Fred Hume, managing director of Hume International, says local egg producers are underplaying the seriousness of the country’s egg shortage.
Hume believes that the South African Poultry Association (SAPA) and the Department of Agriculture, Land Reform and Rural Development made some erroneous statements in the midst of the bird flu outbreak for which they will now have to face up.
According to reports, approximately 7.5 million commercial laying hens have been culled due to the outbreak of bird flu in South Africa.
“If one hen lays five or six eggs a week, then the local market is underproducing as much as 45 million eggs a week. Yet the public is being told that there is nothing to fear,” a worried Hume points out.
Hume is also critical of SAPA’s appeal to the government to open up imports from Zimbabwe, Namibia, Angola and Malawi as these four countries, according to Hume International’s calculations, only produce about one metric ton per week.
Hume believes South Africa needs an influx of at least 2.25 metric tons to compensate for the current egg shortage. “We also do not have a clear picture of what the bird flu situation is like in these countries, and it is highly doubtful whether they will sell all their available eggs to South Africa.”
Hume says South Africa simply cannot rely on its Southern African Development Community (SADC) partners alone to help it out of this developing crisis.
He therefore proposes that the current restrictions on imports from large egg producers such as Argentina, Brazil, the USA and Eswatini be lifted.
RNews previously reported that Thoko Didiza, minister of agriculture, land reform and rural development, in October gave permission for table eggs, fertilized eggs and poultry meat to be imported from elsewhere to ensure that (amidst the bird flu outbreak) there is sufficient stock for the upcoming is holiday time.
Since September 1, Didiza’s department has already issued 115 permits for fertilized eggs, 48 permits for egg powder, 2,406 permits for poultry meat and 24 permits for table eggs.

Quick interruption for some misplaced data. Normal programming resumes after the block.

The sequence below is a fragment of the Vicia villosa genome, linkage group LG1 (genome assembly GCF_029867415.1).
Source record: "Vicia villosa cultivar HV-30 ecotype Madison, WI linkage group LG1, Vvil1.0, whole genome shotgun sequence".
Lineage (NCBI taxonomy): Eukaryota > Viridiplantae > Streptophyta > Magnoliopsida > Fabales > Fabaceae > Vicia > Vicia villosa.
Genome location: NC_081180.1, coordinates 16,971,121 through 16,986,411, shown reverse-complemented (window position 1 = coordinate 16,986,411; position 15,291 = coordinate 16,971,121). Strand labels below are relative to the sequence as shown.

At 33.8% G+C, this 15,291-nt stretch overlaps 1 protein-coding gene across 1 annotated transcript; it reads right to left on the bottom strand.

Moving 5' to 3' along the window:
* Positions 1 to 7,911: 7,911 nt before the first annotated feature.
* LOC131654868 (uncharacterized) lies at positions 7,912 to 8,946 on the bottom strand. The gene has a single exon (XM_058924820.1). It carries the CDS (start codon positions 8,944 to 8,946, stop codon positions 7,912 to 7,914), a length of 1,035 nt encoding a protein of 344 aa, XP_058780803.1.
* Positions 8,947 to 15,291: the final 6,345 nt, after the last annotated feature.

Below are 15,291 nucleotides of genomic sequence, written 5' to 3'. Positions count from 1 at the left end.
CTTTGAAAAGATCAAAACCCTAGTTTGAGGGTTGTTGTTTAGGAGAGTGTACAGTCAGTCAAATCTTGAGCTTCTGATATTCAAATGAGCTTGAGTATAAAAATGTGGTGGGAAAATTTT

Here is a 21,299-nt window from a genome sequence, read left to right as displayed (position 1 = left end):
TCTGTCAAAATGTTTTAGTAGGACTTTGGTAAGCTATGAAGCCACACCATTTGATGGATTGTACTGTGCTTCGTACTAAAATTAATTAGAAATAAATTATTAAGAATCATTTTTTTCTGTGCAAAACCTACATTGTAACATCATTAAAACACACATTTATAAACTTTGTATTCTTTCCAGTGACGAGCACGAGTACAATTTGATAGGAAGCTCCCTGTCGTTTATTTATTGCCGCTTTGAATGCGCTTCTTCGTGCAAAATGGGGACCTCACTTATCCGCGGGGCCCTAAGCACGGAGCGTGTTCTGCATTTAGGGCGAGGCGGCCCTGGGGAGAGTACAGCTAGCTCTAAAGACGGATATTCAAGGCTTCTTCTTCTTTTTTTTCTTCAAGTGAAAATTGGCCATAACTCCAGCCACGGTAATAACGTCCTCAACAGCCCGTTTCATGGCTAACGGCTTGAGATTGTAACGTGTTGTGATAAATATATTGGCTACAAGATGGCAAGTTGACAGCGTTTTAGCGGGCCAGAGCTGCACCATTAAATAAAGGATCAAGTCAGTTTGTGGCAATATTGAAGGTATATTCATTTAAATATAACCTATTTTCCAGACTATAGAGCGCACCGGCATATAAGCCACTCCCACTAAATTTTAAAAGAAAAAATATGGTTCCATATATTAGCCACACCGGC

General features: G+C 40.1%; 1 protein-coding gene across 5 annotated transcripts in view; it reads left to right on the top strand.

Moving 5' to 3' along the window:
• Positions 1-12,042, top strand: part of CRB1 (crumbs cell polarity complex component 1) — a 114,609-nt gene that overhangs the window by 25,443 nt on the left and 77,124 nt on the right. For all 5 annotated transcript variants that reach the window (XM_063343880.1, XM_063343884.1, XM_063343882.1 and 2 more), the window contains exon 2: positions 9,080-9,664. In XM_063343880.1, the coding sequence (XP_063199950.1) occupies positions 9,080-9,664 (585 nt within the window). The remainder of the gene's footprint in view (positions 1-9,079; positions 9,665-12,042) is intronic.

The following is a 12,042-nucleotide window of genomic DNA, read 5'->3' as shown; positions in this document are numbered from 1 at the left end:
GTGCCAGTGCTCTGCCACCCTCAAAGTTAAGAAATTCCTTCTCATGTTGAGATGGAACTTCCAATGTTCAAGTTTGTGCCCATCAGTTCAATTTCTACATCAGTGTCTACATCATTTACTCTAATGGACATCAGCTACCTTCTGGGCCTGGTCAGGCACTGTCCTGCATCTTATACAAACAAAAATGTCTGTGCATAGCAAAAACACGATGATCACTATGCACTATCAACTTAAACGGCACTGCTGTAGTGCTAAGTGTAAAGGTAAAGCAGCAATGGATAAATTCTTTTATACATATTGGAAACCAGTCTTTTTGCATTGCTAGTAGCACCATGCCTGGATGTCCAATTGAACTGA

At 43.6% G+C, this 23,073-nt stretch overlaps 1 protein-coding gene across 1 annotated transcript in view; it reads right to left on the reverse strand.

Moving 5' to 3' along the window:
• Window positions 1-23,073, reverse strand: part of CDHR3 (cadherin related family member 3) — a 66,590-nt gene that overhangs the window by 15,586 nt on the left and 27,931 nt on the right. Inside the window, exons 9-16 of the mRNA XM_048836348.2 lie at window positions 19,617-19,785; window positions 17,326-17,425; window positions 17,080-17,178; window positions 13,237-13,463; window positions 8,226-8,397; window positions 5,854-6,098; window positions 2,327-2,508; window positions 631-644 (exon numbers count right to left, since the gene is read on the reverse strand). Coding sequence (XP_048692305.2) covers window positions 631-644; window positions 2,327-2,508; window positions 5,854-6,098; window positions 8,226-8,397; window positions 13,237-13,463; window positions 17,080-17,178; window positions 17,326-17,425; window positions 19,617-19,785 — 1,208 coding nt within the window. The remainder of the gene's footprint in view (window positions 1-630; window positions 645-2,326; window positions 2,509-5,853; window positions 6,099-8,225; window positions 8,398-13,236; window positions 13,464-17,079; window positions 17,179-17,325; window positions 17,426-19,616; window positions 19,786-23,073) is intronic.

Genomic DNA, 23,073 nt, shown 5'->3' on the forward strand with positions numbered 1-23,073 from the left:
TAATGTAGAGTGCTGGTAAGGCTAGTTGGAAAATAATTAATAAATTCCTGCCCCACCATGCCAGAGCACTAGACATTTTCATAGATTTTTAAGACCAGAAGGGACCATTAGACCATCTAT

However, Hume now wants to know how the department will supplement the deficit of 28 million eggs without lifting the trade restrictions on the country’s much larger South American trading partners.
Hume also questions SAPA’s claim that “rotten eggs” were dumped in the country by South American exporters during the previous bird flu outbreak in 2017. Hume believes the claim paints a deceptive picture of the current situation.
“Hume, like our South African poultry importing contemporaries, follows strict regulations on the grading, packaging and marking of imported eggs, as set out in regulation 345 of the department.
“Simply put, if we import eggs of poor quality, we risk losing millions of rand, which is why we strive to ensure that only high-grade eggs enter the country, and no dumping takes place. This essentially allows the market to regulate itself.
“The only real way out of this situation is for the South African government to step in and rein in the department’s strict anti-competition policy, lift the 40-day rule under regulation 345 and impose import restrictions and anti-dumping duties on certain countries relieved.
“These measures will ensure that the egg shortage and impending poultry meat shortage are resolved as soon as possible,” says Hume.